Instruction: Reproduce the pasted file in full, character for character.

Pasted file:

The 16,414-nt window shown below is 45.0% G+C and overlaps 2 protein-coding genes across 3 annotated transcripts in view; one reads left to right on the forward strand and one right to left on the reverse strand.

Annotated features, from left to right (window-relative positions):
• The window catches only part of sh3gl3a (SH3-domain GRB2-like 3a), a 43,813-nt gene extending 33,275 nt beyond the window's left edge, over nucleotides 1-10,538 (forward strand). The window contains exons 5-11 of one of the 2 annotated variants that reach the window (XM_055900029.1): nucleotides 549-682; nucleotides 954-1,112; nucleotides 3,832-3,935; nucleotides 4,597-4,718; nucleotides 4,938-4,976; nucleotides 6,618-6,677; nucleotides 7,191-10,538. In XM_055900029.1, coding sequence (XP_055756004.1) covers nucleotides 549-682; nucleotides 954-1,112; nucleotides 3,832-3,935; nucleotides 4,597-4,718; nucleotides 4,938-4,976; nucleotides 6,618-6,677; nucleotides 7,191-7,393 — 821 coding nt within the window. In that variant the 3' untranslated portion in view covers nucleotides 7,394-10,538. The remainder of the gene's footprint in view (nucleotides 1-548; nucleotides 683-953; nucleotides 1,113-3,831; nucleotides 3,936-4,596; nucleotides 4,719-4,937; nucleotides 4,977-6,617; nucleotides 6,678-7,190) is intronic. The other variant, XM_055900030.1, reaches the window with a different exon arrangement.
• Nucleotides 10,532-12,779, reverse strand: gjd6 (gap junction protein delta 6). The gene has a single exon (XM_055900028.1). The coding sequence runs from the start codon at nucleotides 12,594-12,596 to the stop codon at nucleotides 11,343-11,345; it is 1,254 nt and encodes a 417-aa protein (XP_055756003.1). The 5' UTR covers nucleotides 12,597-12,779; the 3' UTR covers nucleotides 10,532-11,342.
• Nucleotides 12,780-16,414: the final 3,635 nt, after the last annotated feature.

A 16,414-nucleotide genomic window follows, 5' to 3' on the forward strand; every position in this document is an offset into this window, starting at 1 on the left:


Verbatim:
The 16,414-nt window shown below is 45.0% G+C and overlaps 2 protein-coding genes across 3 annotated transcripts in view; one reads left to right on the forward strand and one right to left on the reverse strand.

Annotated features, from left to right (window-relative positions):
• The window catches only part of sh3gl3a (SH3-domain GRB2-like 3a), a 43,813-nt gene extending 33,275 nt beyond the window's left edge, over nucleotides 1-10,538 (forward strand). The window contains exons 5-11 of one of the 2 annotated variants that reach the window (XM_055900029.1): nucleotides 549-682; nucleotides 954-1,112; nucleotides 3,832-3,935; nucleotides 4,597-4,718; nucleotides 4,938-4,976; nucleotides 6,618-6,677; nucleotides 7,191-10,538. In XM_055900029.1, coding sequence (XP_055756004.1) covers nucleotides 549-682; nucleotides 954-1,112; nucleotides 3,832-3,935; nucleotides 4,597-4,718; nucleotides 4,938-4,976; nucleotides 6,618-6,677; nucleotides 7,191-7,393 — 821 coding nt within the window. In that variant the 3' untranslated portion in view covers nucleotides 7,394-10,538. The remainder of the gene's footprint in view (nucleotides 1-548; nucleotides 683-953; nucleotides 1,113-3,831; nucleotides 3,936-4,596; nucleotides 4,719-4,937; nucleotides 4,977-6,617; nucleotides 6,678-7,190) is intronic. The other variant, XM_055900030.1, reaches the window with a different exon arrangement.
• Nucleotides 10,532-12,779, reverse strand: gjd6 (gap junction protein delta 6). The gene has a single exon (XM_055900028.1). The coding sequence runs from the start codon at nucleotides 12,594-12,596 to the stop codon at nucleotides 11,343-11,345; it is 1,254 nt and encodes a 417-aa protein (XP_055756003.1). The 5' UTR covers nucleotides 12,597-12,779; the 3' UTR covers nucleotides 10,532-11,342.
• Nucleotides 12,780-16,414: the final 3,635 nt, after the last annotated feature.

A 16,414-nucleotide genomic window follows, 5' to 3' on the forward strand; every position in this document is an offset into this window, starting at 1 on the left: